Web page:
Driver par­tially am­pu­tates fin­ger


A loader driver who par­tially am­pu­tated a fin­ger when he tried to close a win­dow and hit a bump at Spicer Land­fill was one of 28 in­juries suf­fered by coun­cil work­ers in the past year.

A re­port to Porirua City Coun­cil’s au­dit and risk com­mit­tee in June con­tained a health and safety brief­ing that noted a to­tal of 69 in­ci­dents, in­clud­ing nearmisses, over the past year to March 31.

It found two no­ti­fi­able events dur­ing the first few months of this year, events where se­ri­ous harm may have oc­curred and needed to be re­ported to Work­safe NZ.

The worst in­volved a con­trac­tor who tried to close a win­dow while driv­ing a loader at the land­fill on a late-af­ter­noon in Fe­bru­ary.

‘‘To do this he put his right hand on the win­dow sill and used his left hand to shut the win­dow,’’ the re­port said.

‘‘The loader went over a bump which caused the win­dow to slam shut re­sult­ing in par­tial am­pu­ta­tion of his mid­dle fin­ger on his right hand.’’

The con­trac­tor closed the scene and did an in­ves­ti­ga­tion with Work­Safe NZ. As a re­sult, the con­trac­tor has re­placed the miss­ing win­dow clo­sure han­dle and re­fresher train­ing was given to staff.

The worker was back at work on a re­turn to work plan, and work­ing with an oc­cu­pa­tional ther­a­pist along with ACC to get back to full­time em­ploy­ment.

The sec­ond in­ci­dent in­volved a con­trac­tor who was dig­ging a post-hole with a kango ham­mer at Kura Park at Ti­tahi Bay when he dam­aged an elec­tri­cal cable on the morn­ing of Jan­uary 25.

‘‘This had the po­ten­tial to cause elec­tric shock un­der slightly dif­fer­ent cir­cum­stances and Work­Safe were no­ti­fied,’’ the re­port said.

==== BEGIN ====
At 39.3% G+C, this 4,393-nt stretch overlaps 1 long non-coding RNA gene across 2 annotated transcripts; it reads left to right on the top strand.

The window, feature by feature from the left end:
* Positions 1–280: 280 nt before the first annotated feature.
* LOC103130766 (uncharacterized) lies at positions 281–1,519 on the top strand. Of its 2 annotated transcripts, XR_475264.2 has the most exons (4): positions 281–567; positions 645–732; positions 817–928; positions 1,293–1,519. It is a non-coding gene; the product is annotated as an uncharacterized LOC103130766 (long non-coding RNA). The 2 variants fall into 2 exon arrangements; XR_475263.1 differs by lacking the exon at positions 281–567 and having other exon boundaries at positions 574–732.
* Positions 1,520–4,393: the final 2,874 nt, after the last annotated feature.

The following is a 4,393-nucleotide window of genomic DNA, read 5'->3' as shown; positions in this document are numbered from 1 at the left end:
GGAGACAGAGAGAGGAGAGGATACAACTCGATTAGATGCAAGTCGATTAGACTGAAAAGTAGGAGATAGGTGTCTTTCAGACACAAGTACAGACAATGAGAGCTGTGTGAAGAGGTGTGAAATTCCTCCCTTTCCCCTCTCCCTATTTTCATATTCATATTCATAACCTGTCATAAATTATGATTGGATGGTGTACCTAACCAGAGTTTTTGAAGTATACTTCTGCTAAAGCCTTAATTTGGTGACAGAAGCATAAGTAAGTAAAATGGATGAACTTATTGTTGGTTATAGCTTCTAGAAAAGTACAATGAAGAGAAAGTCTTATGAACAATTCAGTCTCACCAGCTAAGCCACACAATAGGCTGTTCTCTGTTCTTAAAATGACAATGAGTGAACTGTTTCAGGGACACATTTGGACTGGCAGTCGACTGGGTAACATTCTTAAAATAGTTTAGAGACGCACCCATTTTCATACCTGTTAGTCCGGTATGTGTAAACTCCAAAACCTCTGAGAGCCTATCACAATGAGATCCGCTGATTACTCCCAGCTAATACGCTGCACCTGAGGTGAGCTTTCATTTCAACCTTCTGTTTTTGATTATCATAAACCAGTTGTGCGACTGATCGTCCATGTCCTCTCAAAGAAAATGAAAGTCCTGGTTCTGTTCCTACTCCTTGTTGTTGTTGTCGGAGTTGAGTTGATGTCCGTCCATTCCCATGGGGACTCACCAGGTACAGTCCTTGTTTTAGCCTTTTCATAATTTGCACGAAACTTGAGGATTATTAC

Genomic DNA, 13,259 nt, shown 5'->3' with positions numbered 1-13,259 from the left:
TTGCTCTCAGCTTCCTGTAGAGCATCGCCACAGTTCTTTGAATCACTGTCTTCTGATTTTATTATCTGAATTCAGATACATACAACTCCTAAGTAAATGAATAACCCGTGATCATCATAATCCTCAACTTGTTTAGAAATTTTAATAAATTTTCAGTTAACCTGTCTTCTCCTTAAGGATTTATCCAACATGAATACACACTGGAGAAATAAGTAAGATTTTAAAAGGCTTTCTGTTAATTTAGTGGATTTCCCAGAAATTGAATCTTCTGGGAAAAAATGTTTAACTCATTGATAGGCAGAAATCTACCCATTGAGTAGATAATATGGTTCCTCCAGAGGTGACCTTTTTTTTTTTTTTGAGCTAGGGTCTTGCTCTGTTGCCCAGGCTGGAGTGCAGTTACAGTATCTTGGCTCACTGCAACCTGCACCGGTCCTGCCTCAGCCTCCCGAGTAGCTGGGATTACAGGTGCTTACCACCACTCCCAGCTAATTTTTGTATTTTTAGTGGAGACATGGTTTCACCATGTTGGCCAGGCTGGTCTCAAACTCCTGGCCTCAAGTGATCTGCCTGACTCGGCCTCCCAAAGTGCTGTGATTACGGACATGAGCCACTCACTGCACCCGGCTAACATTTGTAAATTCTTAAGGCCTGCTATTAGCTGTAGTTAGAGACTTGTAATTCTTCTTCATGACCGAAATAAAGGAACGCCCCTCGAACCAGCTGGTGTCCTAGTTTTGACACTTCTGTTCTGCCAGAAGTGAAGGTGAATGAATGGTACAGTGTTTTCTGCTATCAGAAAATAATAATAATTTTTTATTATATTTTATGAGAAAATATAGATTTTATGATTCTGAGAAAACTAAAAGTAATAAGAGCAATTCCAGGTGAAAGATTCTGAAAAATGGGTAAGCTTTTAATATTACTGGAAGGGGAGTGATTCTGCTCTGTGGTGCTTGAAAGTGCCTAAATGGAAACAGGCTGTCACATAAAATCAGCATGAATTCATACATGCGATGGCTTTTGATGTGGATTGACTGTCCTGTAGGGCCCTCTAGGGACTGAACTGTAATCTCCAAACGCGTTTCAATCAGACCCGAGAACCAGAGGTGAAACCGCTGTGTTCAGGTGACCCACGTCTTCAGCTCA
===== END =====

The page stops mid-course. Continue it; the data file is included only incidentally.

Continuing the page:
Work­Safe NZ did not re­quest any fur­ther in­for­ma­tion, how­ever the coun­cil vol­un­tar­ily un­der­took to do a duty holder re­view, which is Work­Safe NZ’s in­ves­ti­ga­tion form, to learn any lessons.

The in­ves­ti­ga­tion high­lighted the need for the con­trac­tor to use a cable lo­ca­tor for any ex­ca­va­tion work, which has been spec­i­fied as a re­quire­ment for any ex­ca­va­tion work un­der­taken for the coun­cil.

The coun­cil’s prin­ci­pal health and safety ad­vi­sor, Scott Mar­tin, said it took any in­ci­dent se­ri­ously and viewed any near-miss as a learn­ing op­por­tu­nity to put steps in place to en­sure it didn’t turn into an in­ci­dent.

The lost time due to in­juries over the pe­riod was 0.86 per cent of full­time em­ploy­ees, com­pared with the most re­cently pub­lished na­tional av­er­age of 11.01 per cent.

‘‘While we aim for zero in­jury, lost time and near-miss in­ci­dents, a re­duc­tion in in­ci­dents over­all shows that we are mov­ing in the right di­rec­tion.’’

Two lost-time in­ci­dents in­volved a staff mem­ber who was try­ing to turn a valve on with a basin span­ner when it slipped off the valve, caus­ing a cut to their lit­tle fin­ger re­sult­ing in four hours off work.

The other in­volved some­one lift­ing a heavy item when they lost grip and dropped it, caus­ing a steel piece to hit their an­kle, re­quir­ing 11 hours off work.


Spicer Land­fill, where a loader driver am­pu­tated part of his fin­ger while work­ing.

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